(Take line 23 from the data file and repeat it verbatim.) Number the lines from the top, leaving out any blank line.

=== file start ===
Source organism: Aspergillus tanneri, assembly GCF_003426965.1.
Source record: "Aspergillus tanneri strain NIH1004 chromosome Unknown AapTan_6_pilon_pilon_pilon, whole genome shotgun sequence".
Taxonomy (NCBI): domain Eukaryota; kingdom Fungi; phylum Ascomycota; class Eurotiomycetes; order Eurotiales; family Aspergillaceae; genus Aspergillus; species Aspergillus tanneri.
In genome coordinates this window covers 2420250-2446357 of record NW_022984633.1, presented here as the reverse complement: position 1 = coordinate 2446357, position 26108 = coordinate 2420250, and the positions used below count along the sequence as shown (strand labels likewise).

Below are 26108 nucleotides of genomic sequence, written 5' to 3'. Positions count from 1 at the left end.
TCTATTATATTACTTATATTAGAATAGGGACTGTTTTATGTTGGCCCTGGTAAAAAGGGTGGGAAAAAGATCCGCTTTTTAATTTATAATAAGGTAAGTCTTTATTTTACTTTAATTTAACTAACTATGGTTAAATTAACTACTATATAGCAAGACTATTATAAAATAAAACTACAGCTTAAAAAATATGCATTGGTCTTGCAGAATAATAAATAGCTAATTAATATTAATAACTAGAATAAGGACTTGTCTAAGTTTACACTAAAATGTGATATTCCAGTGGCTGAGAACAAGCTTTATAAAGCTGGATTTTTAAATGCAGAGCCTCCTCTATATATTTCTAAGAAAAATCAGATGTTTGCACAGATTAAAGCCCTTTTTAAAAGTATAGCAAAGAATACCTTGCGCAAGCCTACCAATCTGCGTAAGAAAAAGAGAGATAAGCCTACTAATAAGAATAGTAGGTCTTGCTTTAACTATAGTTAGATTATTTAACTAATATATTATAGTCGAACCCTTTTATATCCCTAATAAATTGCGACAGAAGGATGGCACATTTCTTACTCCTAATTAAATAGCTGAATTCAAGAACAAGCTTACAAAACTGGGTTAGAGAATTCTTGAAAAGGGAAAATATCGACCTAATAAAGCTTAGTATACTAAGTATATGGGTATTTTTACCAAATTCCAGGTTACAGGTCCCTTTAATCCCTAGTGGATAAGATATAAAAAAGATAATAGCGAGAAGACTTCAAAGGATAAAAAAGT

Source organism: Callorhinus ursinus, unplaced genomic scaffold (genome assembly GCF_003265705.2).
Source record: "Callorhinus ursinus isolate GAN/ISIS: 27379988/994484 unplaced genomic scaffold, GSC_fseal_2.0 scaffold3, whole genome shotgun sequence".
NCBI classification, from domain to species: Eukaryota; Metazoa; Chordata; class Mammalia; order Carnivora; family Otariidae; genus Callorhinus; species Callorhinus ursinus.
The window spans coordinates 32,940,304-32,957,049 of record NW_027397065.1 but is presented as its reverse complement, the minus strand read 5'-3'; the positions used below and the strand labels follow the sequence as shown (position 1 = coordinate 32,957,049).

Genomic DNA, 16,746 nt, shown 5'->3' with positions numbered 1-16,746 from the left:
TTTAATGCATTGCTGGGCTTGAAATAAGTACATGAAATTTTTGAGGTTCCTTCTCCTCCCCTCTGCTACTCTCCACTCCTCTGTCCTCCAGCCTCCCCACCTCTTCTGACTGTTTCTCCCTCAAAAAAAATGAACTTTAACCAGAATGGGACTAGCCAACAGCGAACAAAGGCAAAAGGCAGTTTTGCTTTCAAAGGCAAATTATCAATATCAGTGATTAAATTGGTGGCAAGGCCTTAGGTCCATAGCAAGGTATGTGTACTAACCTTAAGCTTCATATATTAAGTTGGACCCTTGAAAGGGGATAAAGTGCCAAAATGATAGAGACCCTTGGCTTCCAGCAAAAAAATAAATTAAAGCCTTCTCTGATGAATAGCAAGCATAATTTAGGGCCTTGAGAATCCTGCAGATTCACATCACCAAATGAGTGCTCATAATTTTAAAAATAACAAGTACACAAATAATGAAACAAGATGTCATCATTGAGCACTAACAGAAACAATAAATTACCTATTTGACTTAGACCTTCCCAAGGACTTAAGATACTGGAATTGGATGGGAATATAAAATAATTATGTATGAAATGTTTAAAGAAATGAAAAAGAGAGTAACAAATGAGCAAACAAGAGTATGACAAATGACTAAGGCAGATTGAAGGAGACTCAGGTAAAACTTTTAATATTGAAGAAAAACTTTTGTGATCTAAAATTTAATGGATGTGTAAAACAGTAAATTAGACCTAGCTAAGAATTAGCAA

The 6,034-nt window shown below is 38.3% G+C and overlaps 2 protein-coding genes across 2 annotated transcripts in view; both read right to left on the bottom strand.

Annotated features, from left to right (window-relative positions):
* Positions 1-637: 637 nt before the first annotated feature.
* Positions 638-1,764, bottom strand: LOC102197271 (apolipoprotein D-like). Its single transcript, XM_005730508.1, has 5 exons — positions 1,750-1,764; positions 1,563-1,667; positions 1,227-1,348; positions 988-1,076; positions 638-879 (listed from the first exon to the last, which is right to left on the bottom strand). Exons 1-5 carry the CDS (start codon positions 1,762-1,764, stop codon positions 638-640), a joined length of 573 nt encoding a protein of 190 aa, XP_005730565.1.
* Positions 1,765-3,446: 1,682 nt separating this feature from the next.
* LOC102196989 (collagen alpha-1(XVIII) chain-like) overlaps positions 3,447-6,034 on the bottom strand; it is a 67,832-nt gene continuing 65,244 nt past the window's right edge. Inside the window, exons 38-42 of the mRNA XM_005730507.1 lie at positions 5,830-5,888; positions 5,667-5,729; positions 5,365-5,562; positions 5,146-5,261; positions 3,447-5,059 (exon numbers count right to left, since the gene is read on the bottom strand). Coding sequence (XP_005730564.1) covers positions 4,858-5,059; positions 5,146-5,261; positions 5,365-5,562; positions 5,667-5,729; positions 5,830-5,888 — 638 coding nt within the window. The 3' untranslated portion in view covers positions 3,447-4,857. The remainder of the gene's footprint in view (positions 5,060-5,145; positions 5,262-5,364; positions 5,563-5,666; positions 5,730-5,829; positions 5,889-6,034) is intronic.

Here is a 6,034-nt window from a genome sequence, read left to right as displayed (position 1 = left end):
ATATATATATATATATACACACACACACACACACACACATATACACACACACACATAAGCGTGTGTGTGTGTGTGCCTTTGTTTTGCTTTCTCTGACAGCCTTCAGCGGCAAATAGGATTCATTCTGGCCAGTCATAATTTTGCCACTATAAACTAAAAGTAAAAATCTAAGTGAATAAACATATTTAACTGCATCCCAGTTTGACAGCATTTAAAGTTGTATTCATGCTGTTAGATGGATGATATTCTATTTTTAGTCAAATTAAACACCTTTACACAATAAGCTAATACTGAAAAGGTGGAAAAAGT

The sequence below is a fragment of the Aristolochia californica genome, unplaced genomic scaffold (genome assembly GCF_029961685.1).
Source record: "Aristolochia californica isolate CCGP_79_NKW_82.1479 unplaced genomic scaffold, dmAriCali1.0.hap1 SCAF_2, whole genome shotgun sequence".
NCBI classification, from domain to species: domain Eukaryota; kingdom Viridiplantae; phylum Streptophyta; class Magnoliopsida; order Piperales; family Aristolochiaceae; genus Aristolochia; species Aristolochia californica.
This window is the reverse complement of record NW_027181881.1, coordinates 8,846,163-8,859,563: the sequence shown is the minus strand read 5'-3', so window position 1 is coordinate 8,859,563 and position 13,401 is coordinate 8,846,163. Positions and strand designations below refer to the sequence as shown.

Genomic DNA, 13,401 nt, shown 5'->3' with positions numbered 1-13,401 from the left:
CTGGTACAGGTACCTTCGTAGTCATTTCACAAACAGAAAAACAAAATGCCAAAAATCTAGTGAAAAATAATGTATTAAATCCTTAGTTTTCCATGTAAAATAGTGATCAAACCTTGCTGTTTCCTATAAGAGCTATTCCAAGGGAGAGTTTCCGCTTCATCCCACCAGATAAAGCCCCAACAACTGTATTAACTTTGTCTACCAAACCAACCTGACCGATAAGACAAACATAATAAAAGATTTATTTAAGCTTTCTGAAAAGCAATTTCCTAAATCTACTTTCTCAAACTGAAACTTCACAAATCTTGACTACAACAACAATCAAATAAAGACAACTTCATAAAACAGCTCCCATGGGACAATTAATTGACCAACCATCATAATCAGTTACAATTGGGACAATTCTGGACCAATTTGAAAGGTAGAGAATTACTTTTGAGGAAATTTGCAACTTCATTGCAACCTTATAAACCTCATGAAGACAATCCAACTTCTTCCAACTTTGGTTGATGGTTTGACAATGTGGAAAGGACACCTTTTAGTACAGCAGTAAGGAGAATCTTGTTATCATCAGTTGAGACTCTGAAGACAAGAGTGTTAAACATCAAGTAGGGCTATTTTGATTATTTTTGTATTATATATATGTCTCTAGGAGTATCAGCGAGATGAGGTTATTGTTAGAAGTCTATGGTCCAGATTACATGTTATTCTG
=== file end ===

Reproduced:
NCBI classification, from domain to species: domain Eukaryota; kingdom Viridiplantae; phylum Streptophyta; class Magnoliopsida; order Piperales; family Aristolochiaceae; genus Aristolochia; species Aristolochia californica.